Bourbon is the most famous of the Bourbon-descended varieties (see History of Bourbon and Typica for a full history of this group of coffees). It is a tall variety characterized by relatively low production, susceptibility to the major diseases, and excellent cup quality.
French missionaries introduced Bourbon from Yemen to Bourbon Island (now La Réunion)—giving it the name it has today—in the early 1700s. Until the mid-19th century, Bourbon did not leave the island. But beginning in the mid-1800s, the variety spread to new parts of the world as the missionaries moved to establish footholds in Africa and the Americas.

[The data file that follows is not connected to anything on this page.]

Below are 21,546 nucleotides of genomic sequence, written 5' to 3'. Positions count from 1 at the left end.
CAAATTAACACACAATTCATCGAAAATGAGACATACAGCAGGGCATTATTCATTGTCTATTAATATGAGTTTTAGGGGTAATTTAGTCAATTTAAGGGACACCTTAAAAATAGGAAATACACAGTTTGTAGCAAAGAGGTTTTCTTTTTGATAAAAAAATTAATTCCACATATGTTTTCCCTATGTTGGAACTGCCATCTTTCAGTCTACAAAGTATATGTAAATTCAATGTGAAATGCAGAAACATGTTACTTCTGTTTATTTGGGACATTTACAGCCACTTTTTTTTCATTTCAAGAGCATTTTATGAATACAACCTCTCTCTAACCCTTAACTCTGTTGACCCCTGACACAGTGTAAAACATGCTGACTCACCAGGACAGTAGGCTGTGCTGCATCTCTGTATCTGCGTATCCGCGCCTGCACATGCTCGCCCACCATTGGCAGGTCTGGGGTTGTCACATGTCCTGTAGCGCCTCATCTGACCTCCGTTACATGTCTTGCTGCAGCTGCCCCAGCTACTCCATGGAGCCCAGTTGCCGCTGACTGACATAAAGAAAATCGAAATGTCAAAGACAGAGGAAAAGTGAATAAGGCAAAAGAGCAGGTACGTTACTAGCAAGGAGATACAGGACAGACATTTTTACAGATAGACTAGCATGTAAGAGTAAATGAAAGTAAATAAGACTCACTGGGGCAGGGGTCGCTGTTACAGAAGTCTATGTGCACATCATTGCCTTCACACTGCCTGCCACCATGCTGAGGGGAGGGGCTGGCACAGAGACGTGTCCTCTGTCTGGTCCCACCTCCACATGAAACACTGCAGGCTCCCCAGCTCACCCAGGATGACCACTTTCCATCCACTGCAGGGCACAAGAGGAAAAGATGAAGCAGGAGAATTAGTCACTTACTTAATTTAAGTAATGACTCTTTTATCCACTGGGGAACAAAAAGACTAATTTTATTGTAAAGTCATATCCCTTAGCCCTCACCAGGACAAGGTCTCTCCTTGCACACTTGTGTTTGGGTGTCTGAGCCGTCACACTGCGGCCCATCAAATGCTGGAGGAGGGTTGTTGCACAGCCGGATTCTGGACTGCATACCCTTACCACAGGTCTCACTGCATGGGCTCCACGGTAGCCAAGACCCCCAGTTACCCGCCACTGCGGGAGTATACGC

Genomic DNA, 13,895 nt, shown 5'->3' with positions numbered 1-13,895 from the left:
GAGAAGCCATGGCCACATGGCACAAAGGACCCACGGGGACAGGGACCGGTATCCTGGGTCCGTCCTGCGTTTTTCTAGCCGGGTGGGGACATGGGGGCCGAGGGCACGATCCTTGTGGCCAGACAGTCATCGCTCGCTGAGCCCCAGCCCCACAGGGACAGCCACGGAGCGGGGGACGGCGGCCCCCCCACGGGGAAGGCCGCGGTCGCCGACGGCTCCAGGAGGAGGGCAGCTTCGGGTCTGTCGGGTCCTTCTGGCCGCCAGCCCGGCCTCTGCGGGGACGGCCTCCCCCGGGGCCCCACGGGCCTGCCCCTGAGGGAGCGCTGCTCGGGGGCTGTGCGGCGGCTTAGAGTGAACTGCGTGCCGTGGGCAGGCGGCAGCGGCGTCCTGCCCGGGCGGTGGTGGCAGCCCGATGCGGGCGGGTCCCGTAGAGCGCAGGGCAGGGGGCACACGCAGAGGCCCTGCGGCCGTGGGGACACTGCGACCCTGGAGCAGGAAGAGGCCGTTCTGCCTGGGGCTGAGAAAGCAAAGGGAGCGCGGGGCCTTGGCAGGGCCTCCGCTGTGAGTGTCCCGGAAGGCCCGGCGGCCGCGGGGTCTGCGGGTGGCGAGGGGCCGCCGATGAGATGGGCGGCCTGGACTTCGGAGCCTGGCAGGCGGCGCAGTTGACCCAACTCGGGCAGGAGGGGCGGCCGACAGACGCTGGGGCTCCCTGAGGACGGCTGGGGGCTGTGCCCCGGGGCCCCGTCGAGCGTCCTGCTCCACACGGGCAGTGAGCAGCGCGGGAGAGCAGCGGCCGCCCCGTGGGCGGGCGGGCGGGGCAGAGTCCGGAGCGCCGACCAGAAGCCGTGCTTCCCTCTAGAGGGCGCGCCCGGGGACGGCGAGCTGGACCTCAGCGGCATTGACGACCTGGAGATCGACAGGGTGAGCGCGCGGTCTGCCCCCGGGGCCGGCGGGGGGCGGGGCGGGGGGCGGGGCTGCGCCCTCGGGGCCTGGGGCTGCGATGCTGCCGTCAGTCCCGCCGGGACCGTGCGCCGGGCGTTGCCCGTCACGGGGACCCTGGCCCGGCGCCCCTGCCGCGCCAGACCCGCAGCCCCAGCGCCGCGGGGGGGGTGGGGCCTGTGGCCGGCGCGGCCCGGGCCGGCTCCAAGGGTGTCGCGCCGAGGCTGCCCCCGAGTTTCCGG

The Bourbon variety was introduced to Brazil around 1860, and from there rapidly spread north into other parts of South and Central America, where it is still cultivated today. Here it became mixed with other Bourbon-related varieties, introduced from India as well as Ethiopian landraces. Nowadays, there are many Bourbon-like varieties found in East Africa, but none exactly match the distinct Bourbon variety that can be found in Latin America.
Today in Latin America, Bourbon itself has largely been replaced by varieties that descend from it (notably including Caturra, Catuai, and Mundo Novo), although Bourbon itself it is still cultivated in El Salvador, Guatemala, Honduras, and Peru.